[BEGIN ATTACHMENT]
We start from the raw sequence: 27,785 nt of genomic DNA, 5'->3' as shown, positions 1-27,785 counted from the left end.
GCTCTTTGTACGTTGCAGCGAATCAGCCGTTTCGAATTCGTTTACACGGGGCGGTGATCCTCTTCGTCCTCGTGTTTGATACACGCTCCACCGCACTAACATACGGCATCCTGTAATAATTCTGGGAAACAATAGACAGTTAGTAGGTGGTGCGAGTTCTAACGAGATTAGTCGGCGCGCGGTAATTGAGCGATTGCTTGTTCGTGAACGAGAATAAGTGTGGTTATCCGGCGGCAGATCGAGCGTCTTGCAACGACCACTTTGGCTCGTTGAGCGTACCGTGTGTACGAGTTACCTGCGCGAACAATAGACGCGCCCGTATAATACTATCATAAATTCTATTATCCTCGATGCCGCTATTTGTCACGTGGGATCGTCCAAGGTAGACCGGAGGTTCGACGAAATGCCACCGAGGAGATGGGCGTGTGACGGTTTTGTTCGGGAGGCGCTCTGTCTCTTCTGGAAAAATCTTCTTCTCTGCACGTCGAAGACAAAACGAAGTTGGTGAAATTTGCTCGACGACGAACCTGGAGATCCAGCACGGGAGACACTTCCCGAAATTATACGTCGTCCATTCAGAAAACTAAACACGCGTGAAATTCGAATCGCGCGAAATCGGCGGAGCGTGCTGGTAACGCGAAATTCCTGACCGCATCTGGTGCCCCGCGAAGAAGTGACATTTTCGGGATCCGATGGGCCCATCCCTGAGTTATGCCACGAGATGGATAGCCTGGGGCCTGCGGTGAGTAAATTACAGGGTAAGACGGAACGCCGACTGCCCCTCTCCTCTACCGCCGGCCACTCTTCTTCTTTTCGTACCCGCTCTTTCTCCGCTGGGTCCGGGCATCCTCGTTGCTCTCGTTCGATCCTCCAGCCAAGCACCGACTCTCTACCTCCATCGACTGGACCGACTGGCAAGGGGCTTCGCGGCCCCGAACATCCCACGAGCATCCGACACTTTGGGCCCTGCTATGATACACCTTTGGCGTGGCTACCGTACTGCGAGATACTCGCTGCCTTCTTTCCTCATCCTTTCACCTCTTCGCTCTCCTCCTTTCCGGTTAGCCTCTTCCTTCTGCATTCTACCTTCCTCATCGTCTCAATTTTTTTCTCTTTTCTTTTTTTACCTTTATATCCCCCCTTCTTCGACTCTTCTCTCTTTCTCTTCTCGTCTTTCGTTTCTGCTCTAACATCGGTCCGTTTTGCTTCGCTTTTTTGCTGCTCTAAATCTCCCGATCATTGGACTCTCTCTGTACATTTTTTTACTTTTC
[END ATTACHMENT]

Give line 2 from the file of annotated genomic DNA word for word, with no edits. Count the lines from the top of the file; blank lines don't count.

GCTCTTTGTACGTTGCAGCGAATCAGCCGTTTCGAATTCGTTTACACGGGGCGGTGATCCTCTTCGTCCTCGTGTTTGATACACGCTCCACCGCACTAACATACGGCATCCTGTAATAATTCTGGGAAACAATAGACAGTTAGTAGGTGGTGCGAGTTCTAACGAGATTAGTCGGCGCGCGGTAATTGAGCGATTGCTTGTTCGTGAACGAGAATAAGTGTGGTTATCCGGCGGCAGATCGAGCGTCTTGCAACGACCACTTTGGCTCGTTGAGCGTACCGTGTGTACGAGTTACCTGCGCGAACAATAGACGCGCCCGTATAATACTATCATAAATTCTATTATCCTCGATGCCGCTATTTGTCACGTGGGATCGTCCAAGGTAGACCGGAGGTTCGACGAAATGCCACCGAGGAGATGGGCGTGTGACGGTTTTGTTCGGGAGGCGCTCTGTCTCTTCTGGAAAAATCTTCTTCTCTGCACGTCGAAGACAAAACGAAGTTGGTGAAATTTGCTCGACGACGAACCTGGAGATCCAGCACGGGAGACACTTCCCGAAATTATACGTCGTCCATTCAGAAAACTAAACACGCGTGAAATTCGAATCGCGCGAAATCGGCGGAGCGTGCTGGTAACGCGAAATTCCTGACCGCATCTGGTGCCCCGCGAAGAAGTGACATTTTCGGGATCCGATGGGCCCATCCCTGAGTTATGCCACGAGATGGATAGCCTGGGGCCTGCGGTGAGTAAATTACAGGGTAAGACGGAACGCCGACTGCCCCTCTCCTCTACCGCCGGCCACTCTTCTTCTTTTCGTACCCGCTCTTTCTCCGCTGGGTCCGGGCATCCTCGTTGCTCTCGTTCGATCCTCCAGCCAAGCACCGACTCTCTACCTCCATCGACTGGACCGACTGGCAAGGGGCTTCGCGGCCCCGAACATCCCACGAGCATCCGACACTTTGGGCCCTGCTATGATACACCTTTGGCGTGGCTACCGTACTGCGAGATACTCGCTGCCTTCTTTCCTCATCCTTTCACCTCTTCGCTCTCCTCCTTTCCGGTTAGCCTCTTCCTTCTGCATTCTACCTTCCTCATCGTCTCAATTTTTTTCTCTTTTCTTTTTTTACCTTTATATCCCCCCTTCTTCGACTCTTCTCTCTTTCTCTTCTCGTCTTTCGTTTCTGCTCTAACATCGGTCCGTTTTGCTTCGCTTTTTTGCTGCTCTAAATCTCCCGATCATTGGACTCTCTCTGTACATTTTTTTACTTTTC